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Sorting SwiftData queries using SortDescriptor

Paul Hudson    @twostraws   

When you use @Query to pull objects out of SwiftData, you get to specify how you want the data to be sorted – should it be alphabetically by one of the fields? Or numerically with the highest numbers first? Regardless of what you choose, it's always a good idea to choose something so your users have a predictable experience.

In this project we have various fields that might be useful for sorting purposes: the title of the book, the author, or the rating are all sensible and would be good choices, but we don't have to rely on just one – you can specify multiple, so that you might ask for highest-rated books first, then use their names for a tiebreaker.

Query sorting can be done in two ways: a simple option that allows just one sort field, and a more advanced version that allows an array of a new type called SortDescriptor.

Using the simple version, we might ask for our books to be provided in alphabetical order based on their title:

@Query(sort: \Book.title) var books: [Book]

Or we could ask for them to be sorted by rating, highest to lowest:

@Query(sort: \Book.rating, order: .reverse) var books: [Book]

That works well when you want just one single field, but generally I'd say it's a better idea to have a backup field too – to say "sort by rating, then by title" adds an extra level of predictability to your app, which is always a good thing.

This is done using the SortDescriptor type, which we can create them from either one or two values: the property we want to sort on, and optionally whether it should be reversed or not. For example, we can alphabetically sort on the title property like this:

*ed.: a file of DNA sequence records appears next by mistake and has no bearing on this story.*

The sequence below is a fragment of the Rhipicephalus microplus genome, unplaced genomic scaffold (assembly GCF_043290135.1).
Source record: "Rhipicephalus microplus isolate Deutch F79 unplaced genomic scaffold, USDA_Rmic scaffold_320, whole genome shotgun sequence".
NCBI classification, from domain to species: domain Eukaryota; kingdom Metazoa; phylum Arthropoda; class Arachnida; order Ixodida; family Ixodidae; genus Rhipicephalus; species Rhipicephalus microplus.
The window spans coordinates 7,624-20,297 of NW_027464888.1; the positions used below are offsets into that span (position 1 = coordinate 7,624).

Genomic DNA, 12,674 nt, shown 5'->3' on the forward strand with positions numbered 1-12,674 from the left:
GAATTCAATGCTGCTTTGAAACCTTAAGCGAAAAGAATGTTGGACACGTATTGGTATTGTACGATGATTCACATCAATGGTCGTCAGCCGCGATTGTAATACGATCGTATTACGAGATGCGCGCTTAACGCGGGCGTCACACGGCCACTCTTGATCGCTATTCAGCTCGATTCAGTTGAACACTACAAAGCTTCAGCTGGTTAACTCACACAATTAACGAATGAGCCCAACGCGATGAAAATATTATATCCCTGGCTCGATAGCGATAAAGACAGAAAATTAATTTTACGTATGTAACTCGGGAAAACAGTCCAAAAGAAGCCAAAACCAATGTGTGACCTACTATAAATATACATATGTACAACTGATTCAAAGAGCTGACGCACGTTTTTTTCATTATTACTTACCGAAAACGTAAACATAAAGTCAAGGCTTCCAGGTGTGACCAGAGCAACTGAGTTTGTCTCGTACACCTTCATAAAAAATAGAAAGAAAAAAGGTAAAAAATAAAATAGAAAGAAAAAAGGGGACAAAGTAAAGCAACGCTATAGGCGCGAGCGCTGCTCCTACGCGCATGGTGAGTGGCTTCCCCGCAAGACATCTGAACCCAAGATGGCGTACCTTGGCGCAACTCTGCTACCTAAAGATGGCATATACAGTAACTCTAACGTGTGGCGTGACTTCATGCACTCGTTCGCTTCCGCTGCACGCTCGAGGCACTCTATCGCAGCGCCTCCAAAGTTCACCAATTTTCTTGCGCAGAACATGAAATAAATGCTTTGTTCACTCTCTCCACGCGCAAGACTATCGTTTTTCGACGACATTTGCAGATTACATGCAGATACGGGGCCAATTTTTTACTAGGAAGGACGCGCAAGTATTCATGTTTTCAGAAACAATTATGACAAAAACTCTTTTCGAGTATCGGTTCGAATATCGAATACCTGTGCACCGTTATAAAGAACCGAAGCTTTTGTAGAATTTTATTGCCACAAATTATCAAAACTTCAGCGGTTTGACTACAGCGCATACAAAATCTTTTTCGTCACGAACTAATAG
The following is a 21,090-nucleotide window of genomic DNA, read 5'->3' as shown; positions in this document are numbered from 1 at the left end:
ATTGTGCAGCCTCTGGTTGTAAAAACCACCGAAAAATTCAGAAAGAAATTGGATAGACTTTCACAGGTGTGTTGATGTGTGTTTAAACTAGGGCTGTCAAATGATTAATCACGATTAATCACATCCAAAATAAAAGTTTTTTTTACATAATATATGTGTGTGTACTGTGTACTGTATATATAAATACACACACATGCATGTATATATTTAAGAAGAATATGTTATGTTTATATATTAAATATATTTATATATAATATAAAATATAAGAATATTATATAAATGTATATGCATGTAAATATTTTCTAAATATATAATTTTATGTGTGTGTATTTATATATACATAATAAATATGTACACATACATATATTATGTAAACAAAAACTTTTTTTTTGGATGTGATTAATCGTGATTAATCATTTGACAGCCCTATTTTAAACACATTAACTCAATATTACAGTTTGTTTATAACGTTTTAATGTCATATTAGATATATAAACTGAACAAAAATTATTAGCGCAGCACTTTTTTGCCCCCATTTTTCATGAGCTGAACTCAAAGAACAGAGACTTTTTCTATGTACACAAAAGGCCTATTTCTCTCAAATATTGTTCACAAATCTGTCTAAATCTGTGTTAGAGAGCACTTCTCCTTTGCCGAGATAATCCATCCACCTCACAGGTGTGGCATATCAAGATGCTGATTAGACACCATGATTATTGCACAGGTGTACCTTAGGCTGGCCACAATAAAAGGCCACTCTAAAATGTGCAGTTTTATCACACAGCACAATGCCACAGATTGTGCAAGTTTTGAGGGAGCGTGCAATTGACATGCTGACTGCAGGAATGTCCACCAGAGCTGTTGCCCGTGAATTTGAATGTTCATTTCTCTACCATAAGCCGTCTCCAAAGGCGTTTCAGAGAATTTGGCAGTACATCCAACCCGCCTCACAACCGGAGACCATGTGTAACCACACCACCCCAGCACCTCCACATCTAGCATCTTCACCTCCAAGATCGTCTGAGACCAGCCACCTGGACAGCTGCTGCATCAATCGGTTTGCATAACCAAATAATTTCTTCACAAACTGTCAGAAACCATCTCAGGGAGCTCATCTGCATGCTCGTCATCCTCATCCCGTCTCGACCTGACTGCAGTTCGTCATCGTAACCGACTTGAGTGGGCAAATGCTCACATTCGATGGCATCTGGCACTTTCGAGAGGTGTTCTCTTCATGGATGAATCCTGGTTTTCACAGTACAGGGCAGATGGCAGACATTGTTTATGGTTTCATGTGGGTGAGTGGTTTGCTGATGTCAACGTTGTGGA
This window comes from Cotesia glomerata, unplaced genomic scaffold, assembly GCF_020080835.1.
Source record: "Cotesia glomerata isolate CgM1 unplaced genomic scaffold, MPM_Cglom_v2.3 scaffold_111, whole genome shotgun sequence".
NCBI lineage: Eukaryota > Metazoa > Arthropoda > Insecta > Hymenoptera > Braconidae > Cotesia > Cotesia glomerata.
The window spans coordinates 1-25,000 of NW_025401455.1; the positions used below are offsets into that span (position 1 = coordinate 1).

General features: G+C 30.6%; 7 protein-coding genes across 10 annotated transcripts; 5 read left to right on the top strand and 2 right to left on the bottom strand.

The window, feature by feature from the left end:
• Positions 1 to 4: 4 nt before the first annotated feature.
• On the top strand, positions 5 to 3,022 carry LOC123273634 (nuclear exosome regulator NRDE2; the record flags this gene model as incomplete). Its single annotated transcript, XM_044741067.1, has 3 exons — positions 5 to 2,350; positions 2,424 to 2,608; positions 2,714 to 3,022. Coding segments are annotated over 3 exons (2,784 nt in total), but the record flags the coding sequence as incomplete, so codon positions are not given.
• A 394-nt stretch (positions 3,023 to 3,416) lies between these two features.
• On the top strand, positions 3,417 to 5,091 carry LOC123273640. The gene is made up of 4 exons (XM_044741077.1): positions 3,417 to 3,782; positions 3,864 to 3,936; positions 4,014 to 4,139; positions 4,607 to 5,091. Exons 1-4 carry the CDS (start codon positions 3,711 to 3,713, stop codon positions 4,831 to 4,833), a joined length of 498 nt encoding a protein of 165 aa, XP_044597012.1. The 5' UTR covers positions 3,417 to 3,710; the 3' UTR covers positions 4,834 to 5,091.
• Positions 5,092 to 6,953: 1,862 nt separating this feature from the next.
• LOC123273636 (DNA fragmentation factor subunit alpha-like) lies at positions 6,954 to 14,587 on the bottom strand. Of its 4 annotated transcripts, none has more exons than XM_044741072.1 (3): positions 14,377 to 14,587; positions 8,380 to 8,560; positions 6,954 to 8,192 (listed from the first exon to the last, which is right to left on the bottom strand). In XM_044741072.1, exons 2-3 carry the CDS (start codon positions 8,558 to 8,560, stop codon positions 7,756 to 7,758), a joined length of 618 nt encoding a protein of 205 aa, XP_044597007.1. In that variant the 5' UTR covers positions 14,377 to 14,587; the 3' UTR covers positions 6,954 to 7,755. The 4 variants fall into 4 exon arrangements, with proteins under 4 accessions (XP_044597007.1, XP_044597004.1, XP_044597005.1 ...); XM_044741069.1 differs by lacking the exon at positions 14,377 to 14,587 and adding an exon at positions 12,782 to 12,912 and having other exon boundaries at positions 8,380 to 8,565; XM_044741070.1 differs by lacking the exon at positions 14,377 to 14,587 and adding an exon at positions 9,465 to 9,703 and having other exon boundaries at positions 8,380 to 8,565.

@Query(sort: [SortDescriptor(\Book.title)]) var books: [Book]

Like the simpler approach to sorting, sorting results using SortDescriptor is done in ascending order by default, meaning alphabetical order for text, but if you wanted to reverse the sort order you’d use this instead:

@Query(sort: [SortDescriptor(\Book.title, order: .reverse)]) var books: [Book]

You can specify more than one sort descriptor, and they will be applied in the order you provide them. For example, if the user added the book “Forever” by Pete Hamill, then added “Forever” by Judy Blume – an entirely different book that just happens to have the same title – then specifying a second sort field is helpful.

So, we might ask for book title to be sorted ascending first, followed by book author ascending second, like this:

@Query(sort: [
    SortDescriptor(\Book.title),
    SortDescriptor(\Book.author)
]) var books: [Book]

Having a second or even third sort field has little to no performance impact unless you have lots of data with similar values. With our books data, for example, almost every book will have a unique title, so having a secondary sort field is more or less irrelevant in terms of performance.

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